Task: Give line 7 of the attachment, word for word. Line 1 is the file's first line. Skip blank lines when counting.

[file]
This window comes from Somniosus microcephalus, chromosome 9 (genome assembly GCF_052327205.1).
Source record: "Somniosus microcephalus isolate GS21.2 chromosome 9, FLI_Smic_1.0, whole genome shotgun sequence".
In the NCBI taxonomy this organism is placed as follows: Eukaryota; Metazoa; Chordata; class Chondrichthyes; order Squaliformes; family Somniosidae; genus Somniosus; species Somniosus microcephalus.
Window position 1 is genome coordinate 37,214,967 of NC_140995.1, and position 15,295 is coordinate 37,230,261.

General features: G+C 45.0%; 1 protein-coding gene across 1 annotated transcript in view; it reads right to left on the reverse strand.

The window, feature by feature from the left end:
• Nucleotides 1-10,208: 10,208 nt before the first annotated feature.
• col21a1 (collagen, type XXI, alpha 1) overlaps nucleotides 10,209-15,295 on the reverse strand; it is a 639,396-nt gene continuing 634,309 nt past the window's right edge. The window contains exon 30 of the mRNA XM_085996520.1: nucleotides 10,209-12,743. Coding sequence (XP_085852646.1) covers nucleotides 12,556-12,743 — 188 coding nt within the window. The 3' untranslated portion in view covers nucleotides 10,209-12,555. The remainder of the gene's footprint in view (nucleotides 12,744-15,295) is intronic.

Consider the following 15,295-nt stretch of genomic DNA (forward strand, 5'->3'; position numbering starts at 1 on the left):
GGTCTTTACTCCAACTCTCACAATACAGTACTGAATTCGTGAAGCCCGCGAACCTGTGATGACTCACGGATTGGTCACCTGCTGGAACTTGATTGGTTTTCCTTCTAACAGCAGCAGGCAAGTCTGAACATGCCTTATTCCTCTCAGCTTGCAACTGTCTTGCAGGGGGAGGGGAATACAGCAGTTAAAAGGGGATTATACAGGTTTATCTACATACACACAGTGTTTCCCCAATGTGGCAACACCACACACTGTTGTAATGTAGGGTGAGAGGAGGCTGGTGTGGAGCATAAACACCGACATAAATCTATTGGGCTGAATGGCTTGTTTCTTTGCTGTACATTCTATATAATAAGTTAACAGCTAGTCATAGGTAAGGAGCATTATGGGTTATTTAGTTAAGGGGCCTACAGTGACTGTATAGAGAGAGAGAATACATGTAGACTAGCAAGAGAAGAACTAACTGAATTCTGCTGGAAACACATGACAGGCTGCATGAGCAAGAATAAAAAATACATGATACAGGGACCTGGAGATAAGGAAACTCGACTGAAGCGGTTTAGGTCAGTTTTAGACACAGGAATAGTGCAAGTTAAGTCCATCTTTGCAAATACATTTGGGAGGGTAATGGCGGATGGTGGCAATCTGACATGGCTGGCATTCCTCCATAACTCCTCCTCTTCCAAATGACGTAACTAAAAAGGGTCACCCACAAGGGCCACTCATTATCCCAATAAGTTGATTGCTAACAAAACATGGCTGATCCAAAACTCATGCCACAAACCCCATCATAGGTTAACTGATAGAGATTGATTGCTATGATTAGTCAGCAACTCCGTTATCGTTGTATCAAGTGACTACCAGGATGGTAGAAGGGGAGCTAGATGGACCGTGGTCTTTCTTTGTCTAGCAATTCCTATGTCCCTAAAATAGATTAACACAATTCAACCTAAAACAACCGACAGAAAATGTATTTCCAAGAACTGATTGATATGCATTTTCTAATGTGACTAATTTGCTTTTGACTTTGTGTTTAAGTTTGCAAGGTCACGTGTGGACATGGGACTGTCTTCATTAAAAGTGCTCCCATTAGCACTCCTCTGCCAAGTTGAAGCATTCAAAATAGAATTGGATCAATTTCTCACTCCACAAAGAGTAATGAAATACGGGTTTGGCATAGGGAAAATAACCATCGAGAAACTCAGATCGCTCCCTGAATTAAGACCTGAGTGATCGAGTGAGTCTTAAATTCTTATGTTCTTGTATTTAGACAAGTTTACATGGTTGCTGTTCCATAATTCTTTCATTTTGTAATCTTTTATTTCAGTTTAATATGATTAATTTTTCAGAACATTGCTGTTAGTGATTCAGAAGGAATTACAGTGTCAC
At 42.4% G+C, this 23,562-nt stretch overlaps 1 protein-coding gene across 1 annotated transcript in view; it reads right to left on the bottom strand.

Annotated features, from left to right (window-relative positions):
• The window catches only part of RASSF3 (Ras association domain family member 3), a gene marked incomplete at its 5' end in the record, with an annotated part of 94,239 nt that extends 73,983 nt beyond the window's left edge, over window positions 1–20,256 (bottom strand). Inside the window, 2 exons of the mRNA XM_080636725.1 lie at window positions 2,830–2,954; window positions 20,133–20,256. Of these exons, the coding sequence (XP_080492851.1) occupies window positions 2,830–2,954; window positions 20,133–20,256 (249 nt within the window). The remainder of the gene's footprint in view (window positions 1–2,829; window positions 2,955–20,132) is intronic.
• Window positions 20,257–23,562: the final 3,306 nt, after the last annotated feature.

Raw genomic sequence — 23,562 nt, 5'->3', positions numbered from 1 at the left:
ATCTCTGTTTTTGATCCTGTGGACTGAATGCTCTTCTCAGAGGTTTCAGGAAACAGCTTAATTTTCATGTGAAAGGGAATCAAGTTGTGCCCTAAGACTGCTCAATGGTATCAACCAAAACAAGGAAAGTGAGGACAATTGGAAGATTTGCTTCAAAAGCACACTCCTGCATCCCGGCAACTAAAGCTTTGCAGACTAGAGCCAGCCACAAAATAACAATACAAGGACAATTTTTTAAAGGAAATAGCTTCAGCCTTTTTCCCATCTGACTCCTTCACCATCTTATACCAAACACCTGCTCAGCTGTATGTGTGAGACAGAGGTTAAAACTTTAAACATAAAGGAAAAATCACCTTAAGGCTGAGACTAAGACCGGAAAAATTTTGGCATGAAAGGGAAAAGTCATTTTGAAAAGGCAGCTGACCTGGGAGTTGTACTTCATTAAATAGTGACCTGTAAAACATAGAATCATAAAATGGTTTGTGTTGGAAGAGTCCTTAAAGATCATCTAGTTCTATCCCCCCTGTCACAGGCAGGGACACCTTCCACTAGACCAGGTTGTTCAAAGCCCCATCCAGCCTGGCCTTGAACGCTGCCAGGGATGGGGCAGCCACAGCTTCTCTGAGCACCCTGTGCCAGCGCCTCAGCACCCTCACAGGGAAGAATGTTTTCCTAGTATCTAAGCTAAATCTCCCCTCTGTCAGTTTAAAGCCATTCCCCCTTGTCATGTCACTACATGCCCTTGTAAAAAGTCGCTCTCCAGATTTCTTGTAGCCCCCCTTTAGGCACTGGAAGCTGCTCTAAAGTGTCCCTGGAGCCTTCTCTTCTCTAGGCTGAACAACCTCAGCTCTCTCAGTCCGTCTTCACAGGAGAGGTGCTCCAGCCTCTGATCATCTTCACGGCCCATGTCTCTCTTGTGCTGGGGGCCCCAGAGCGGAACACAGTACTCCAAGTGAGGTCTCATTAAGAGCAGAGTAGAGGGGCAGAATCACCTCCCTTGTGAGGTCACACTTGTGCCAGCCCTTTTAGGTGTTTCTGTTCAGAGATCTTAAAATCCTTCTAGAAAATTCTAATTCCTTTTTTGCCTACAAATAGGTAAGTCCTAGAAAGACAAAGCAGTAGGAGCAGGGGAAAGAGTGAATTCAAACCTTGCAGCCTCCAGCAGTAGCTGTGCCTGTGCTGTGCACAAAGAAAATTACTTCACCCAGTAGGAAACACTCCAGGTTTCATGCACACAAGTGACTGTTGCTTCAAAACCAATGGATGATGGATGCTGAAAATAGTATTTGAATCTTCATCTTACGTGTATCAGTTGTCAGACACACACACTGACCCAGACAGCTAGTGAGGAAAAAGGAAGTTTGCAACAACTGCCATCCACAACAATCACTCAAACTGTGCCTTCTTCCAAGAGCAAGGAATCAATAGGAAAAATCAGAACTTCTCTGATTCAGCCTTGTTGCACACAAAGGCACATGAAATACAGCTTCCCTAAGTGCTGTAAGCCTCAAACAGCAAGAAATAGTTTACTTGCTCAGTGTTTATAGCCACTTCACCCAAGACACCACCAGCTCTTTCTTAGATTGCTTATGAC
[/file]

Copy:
• Nucleotides 1-10,208: 10,208 nt before the first annotated feature.